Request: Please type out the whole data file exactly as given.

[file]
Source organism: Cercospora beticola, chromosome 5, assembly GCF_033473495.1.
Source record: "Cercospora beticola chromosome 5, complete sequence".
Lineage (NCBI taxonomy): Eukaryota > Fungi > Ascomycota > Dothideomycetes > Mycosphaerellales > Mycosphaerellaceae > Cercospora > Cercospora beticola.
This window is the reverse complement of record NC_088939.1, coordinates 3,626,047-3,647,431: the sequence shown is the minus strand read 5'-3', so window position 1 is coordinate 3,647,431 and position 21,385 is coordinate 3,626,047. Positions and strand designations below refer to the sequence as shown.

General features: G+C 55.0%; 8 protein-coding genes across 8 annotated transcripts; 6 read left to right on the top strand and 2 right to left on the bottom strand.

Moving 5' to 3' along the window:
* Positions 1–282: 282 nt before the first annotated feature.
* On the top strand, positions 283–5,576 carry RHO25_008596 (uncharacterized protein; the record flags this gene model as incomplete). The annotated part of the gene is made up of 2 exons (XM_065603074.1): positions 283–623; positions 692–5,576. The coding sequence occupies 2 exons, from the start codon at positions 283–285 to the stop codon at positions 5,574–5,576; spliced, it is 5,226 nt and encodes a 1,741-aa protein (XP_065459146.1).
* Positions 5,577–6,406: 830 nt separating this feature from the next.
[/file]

Source organism: Cercospora beticola, chromosome 5, assembly GCF_033473495.1.
Source record: "Cercospora beticola chromosome 5, complete sequence".
Lineage (NCBI taxonomy): Eukaryota > Fungi > Ascomycota > Dothideomycetes > Mycosphaerellales > Mycosphaerellaceae > Cercospora > Cercospora beticola.
This window is the reverse complement of record NC_088939.1, coordinates 3,626,047-3,647,431: the sequence shown is the minus strand read 5'-3', so window position 1 is coordinate 3,647,431 and position 21,385 is coordinate 3,626,047. Positions and strand designations below refer to the sequence as shown.

General features: G+C 55.0%; 8 protein-coding genes across 8 annotated transcripts; 6 read left to right on the top strand and 2 right to left on the bottom strand.

Moving 5' to 3' along the window:
* Positions 1–282: 282 nt before the first annotated feature.
* On the top strand, positions 283–5,576 carry RHO25_008596 (uncharacterized protein; the record flags this gene model as incomplete). The annotated part of the gene is made up of 2 exons (XM_065603074.1): positions 283–623; positions 692–5,576. The coding sequence occupies 2 exons, from the start codon at positions 283–285 to the stop codon at positions 5,574–5,576; spliced, it is 5,226 nt and encodes a 1,741-aa protein (XP_065459146.1).
* Positions 5,577–6,406: 830 nt separating this feature from the next.